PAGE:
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Change, silent lips, forever fair,

To lips that have their day .
Oh, perfect arms, grow soft with life,

Wax warm, ere cold ye wane;
Wake, woman's heart, from peace to strife,

To love, to joy, to pain !" 1

The maiden was called Galatea. Venus blessed the nuptials, and from the union Paphos was born, by whose name the city, sacred to Venus, is known.

§ 98. Pyramus and Thisbe.2 — Pyramus was the handsomest youth, and Thisbe the fairest maiden, in Babylonia, where Semiramis reigned. Their parents occupied adjoining houses. Propinquity brought the young people together, and acquaintance ripened into love. They would gladly have married, but their parents forbade. One thing, however, parents could not forbid (for Venus and Cupid favored the match),— that love should glow with equal ardor in the bosoms of both. They conversed by signs and glances, and the fire burned the more intensely that it was covered. In the wall between the two houses there was a crack, caused by some fault in the structure. It afforded a passage to the voice; and tender messages passed back and forth through the gap. When night came and they must say farewell, the lovers pressed their lips upon the wall, she on her side, he on his.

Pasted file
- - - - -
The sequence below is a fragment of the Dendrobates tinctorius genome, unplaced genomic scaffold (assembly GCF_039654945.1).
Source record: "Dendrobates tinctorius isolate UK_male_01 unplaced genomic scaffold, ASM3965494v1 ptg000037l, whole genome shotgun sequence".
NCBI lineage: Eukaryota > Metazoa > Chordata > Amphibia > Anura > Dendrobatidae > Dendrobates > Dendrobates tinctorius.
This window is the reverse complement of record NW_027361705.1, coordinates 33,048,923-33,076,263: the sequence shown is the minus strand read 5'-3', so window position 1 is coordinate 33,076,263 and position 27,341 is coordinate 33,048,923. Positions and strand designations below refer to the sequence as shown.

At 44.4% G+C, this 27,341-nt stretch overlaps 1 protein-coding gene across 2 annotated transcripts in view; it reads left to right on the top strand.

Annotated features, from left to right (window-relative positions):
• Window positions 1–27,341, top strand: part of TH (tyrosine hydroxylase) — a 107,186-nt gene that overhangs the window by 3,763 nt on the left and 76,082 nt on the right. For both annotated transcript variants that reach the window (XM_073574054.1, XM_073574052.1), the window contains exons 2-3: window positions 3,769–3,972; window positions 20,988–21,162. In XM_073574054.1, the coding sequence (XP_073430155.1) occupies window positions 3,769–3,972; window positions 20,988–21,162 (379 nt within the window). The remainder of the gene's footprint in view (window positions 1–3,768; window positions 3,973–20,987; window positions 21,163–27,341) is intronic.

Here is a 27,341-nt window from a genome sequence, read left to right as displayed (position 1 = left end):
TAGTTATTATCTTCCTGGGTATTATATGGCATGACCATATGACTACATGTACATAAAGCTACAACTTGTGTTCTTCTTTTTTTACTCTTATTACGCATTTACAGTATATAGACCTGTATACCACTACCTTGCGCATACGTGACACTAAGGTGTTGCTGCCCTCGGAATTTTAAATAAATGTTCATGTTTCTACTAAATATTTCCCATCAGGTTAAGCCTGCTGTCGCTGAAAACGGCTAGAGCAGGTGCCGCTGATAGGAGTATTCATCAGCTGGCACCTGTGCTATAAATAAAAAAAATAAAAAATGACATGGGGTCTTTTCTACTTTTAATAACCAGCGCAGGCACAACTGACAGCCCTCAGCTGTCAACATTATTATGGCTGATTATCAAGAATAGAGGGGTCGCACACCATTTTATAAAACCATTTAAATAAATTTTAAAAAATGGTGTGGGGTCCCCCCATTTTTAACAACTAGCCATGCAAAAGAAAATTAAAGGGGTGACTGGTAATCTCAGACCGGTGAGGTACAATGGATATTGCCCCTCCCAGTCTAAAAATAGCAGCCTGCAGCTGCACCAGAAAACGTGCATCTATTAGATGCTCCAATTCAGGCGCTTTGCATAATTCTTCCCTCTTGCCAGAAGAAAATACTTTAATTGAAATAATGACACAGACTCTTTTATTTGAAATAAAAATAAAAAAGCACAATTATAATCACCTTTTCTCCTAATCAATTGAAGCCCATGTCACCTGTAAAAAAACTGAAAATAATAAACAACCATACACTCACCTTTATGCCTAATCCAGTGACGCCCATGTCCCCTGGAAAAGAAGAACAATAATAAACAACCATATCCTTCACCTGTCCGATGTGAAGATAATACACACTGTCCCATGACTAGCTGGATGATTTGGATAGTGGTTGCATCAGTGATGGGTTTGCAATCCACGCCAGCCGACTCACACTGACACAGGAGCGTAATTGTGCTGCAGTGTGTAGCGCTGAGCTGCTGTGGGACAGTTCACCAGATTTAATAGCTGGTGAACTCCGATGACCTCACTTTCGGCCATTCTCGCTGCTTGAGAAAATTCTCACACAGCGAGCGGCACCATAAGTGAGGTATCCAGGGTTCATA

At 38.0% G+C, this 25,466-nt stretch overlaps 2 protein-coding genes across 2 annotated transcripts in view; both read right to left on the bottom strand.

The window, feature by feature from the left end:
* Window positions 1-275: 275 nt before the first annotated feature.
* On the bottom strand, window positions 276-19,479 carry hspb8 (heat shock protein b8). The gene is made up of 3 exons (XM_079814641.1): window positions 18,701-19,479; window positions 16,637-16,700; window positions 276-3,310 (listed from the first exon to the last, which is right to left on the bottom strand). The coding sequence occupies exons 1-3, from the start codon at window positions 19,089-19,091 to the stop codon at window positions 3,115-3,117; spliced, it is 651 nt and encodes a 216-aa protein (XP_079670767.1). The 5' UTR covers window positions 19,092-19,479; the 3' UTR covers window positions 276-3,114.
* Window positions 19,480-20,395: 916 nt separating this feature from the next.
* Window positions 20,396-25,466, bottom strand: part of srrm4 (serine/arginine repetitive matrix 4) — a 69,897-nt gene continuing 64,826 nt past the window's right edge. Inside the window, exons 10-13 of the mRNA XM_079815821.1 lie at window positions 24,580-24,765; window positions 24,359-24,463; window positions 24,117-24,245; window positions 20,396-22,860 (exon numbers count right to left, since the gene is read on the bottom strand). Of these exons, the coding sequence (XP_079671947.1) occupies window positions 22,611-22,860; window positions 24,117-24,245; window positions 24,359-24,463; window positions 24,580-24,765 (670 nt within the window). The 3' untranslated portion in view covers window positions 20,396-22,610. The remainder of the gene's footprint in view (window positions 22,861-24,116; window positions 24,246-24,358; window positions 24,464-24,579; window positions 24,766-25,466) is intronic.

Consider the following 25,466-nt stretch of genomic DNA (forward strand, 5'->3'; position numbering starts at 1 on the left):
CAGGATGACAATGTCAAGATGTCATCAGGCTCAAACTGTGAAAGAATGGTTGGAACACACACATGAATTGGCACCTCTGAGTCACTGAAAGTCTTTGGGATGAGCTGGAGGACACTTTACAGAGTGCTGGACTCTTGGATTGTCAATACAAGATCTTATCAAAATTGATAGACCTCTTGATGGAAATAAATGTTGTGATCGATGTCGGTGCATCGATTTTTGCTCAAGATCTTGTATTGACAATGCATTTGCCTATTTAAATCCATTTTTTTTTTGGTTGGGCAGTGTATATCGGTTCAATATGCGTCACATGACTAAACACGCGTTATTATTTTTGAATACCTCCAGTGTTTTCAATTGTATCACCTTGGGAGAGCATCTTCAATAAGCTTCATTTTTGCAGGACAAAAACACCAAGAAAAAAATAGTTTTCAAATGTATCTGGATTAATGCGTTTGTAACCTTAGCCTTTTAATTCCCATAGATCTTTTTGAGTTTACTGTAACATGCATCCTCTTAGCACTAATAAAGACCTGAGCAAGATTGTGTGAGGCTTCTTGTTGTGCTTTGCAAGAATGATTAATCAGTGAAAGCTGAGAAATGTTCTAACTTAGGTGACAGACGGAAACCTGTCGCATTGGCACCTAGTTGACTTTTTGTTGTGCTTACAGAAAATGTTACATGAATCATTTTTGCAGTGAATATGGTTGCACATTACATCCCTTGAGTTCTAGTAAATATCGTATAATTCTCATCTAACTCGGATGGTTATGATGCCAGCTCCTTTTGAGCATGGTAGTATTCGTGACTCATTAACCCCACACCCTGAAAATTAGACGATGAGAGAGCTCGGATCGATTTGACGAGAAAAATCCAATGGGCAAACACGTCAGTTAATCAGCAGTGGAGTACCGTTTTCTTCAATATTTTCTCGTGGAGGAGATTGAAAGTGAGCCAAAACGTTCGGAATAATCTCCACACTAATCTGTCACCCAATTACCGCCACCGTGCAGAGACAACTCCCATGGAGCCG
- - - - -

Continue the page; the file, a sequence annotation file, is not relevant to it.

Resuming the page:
One morning, when Aurora had put out the stars, and the sun had melted the frost from the grass, they met at the accustomed spot, and arranged a meeting for that night, at a well-known edifice, standing without the city's bounds,— the Tomb of Ninus. The one who first arrived should await the other at the foot of a white mulberry-tree, near a cool spring. Evening came. Thisbe, arriving first, sat alone by the monument in the dim light of the evening. Suddenly she descried a lioness, her jaws reeking with

1 Andrew Lang. The New Pygmalion, or The Statue's Choice. A witty and exquisite bit of burlesque.

2 Ovid, Metam. 4: 55-166.

recent slaughter, approaching the fountain to slake her thirst. The maiden fled at the sight, dropping her veil as she ran. The lioness, after drinking at the spring, turned toward the woods, and, seeing the veil on the ground, tossed and rent it with her bloody mouth.